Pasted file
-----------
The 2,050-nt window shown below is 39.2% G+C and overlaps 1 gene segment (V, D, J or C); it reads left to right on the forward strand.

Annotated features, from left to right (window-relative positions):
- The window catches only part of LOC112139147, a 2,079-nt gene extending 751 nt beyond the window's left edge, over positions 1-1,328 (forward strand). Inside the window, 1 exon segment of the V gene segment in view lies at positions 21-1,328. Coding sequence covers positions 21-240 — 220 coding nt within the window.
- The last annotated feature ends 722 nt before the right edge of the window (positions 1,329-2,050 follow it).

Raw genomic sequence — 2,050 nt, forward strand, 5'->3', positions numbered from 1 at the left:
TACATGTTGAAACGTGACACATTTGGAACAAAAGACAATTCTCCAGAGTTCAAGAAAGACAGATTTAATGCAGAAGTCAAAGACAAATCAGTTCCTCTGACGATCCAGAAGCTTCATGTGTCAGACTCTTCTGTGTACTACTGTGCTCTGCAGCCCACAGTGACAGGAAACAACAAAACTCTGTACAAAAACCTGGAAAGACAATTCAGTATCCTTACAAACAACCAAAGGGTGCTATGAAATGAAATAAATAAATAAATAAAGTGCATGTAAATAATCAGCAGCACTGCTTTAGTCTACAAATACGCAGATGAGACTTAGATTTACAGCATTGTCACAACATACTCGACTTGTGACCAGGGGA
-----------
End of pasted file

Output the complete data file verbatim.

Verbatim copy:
The 2,050-nt window shown below is 39.2% G+C and overlaps 1 gene segment (V, D, J or C); it reads left to right on the forward strand.

Annotated features, from left to right (window-relative positions):
- The window catches only part of LOC112139147, a 2,079-nt gene extending 751 nt beyond the window's left edge, over positions 1-1,328 (forward strand). Inside the window, 1 exon segment of the V gene segment in view lies at positions 21-1,328. Coding sequence covers positions 21-240 — 220 coding nt within the window.
- The last annotated feature ends 722 nt before the right edge of the window (positions 1,329-2,050 follow it).

Raw genomic sequence — 2,050 nt, forward strand, 5'->3', positions numbered from 1 at the left:
TACATGTTGAAACGTGACACATTTGGAACAAAAGACAATTCTCCAGAGTTCAAGAAAGACAGATTTAATGCAGAAGTCAAAGACAAATCAGTTCCTCTGACGATCCAGAAGCTTCATGTGTCAGACTCTTCTGTGTACTACTGTGCTCTGCAGCCCACAGTGACAGGAAACAACAAAACTCTGTACAAAAACCTGGAAAGACAATTCAGTATCCTTACAAACAACCAAAGGGTGCTATGAAATGAAATAAATAAATAAATAAAGTGCATGTAAATAATCAGCAGCACTGCTTTAGTCTACAAATACGCAGATGAGACTTAGATTTACAGCATTGTCACAACATACTCGACTTGTGACCAGGGGA